Sam Billings was on the Gold Coast preparing to get on a plane back to Britain when he received a call.
He was needed by England’s beleaguered Ashes team.
Billings, an explosive white-ball cricketer, had been in Australia playing in the Big Bash League with Sydney Thunder. Now he might be in line to make his Test debut in the series-closing match in Hobart.
“I was probably 90 minutes to two hours away from getting on that plane back to the UK. It all happened pretty quickly,” Billings said. “I went to the airport, got the rental car and cracked on, basically. It’s been a bit of a whirlwind.”
With flights deemed too risky because of COVID-19, Billings first had to complete a 12-hour journey from the Gold Coast, followed by a strict quarantine and testing process at England’s base in Sydney.
It was from there, on a TV in his hotel room, that he followed the conclusion to the fourth Ashes Test. England held out for a draw in a dramatic final few hours of the match.
Sam Billings playing for the Thunder last week.Credit:Getty
With first-choice wicketkeeper Jos Buttler ruled out of the fifth Test because of a broken finger and a potential replacement for the gloves, Jonny Bairstow, carrying a thumb injury, Billings could go straight into the team.
Another alternative is Ollie Pope, who was a substitute wicketkeeper in Sydney because of Buttler’s injury and took four catches.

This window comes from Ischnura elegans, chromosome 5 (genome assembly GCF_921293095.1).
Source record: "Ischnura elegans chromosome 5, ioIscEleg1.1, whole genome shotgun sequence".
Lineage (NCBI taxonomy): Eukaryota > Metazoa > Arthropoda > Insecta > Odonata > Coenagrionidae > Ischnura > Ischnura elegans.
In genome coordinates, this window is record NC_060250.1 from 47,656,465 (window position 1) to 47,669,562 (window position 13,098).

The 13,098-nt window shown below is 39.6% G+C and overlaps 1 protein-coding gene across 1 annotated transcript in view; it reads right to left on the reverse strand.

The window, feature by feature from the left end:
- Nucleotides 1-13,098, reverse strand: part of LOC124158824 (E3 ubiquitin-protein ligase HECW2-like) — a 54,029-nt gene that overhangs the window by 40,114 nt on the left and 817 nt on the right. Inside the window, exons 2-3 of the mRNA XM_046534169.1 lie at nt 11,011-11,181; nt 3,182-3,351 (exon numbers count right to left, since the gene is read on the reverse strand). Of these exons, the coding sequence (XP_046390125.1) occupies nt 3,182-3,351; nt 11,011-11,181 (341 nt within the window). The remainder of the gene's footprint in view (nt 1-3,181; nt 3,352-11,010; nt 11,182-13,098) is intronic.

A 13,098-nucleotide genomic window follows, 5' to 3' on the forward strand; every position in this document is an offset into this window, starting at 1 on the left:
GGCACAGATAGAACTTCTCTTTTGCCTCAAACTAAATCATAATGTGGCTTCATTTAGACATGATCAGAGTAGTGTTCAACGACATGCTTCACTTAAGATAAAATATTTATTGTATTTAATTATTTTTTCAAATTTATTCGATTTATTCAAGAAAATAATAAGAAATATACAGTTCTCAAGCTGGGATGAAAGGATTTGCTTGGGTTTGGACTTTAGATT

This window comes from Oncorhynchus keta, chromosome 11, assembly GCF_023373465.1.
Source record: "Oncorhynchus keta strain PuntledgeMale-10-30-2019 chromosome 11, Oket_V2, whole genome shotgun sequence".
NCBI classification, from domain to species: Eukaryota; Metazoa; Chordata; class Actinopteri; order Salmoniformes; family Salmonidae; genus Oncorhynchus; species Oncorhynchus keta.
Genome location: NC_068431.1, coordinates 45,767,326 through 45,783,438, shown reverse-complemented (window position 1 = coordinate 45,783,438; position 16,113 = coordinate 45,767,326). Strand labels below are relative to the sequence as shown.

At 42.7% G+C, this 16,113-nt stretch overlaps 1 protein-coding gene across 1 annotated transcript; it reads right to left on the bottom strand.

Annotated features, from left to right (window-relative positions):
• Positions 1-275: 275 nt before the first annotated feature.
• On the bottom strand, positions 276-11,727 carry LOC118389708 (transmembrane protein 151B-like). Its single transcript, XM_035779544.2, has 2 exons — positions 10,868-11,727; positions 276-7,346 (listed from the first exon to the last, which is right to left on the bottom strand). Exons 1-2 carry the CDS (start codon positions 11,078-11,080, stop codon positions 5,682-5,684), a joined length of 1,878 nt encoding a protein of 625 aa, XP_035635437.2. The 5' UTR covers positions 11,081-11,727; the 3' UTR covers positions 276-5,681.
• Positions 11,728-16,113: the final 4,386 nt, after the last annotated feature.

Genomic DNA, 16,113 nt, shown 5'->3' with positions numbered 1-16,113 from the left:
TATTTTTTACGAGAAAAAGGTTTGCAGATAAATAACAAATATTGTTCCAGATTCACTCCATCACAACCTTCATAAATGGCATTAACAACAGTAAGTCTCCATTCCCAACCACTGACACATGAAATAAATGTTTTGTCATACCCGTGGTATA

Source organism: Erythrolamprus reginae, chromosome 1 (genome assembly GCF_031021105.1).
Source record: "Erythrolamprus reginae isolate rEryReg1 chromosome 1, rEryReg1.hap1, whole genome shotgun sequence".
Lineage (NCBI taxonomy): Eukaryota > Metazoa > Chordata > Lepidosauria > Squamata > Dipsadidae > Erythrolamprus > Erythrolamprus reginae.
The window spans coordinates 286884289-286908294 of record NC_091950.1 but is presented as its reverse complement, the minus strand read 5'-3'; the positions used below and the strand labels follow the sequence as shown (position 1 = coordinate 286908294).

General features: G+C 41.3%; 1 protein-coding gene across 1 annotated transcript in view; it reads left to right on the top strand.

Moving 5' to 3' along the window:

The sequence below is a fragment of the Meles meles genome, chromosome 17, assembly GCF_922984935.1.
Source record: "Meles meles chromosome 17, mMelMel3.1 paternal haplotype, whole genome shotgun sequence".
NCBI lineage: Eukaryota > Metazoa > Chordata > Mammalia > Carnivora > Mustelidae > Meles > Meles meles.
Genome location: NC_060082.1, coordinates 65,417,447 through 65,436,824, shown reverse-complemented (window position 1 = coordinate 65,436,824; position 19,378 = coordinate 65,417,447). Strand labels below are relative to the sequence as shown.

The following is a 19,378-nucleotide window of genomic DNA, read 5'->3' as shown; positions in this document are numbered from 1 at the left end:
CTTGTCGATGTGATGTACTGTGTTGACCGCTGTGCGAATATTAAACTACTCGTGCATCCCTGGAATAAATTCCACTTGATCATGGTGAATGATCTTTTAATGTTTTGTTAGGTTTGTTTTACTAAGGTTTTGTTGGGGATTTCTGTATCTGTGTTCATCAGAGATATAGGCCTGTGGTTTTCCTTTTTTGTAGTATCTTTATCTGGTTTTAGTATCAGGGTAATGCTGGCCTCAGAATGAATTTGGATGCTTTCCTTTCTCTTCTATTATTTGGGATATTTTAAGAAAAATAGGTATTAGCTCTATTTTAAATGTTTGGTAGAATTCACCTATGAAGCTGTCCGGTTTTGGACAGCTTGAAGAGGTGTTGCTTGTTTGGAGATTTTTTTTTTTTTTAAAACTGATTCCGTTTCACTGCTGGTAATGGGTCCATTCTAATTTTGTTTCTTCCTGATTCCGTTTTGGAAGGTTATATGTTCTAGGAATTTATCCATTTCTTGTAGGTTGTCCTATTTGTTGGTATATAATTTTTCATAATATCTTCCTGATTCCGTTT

Billings has played more short-form cricket in the past few years, managing just four matches for Kent in last year’s County Championship. At 30, though, he has more than a decade of first-class experience under his belt and has been playing on Australian pitches recently.
“Regardless of the format, regardless of circumstances, with experience and maturity you can get a sense of where your game is at,” he said. “I’ve been playing and scoring runs. I’m 100 per cent ready if required.
“It doesn’t really matter what format it is, it’s more about rhythm, confidence and mindset. As a player, you look where your opportunities may lie to progress your career … for me it has always been with the white-ball side so far. But this has been on the radar, it’s something I’ve really wanted to do.”
Billings said he had been assured his emergency call-up would not affect his chances of featuring in England’s three-match Twenty20 series against the West Indies this month.
“I had a few moments on my own in my hotel room and weighed it up, of course. I’ve done way too much running the drinks,” he said.
“I just need to play cricket. I wasn’t going to compromise that opportunity in the West Indies but of course I will always help and offer anything I can to the England team.”
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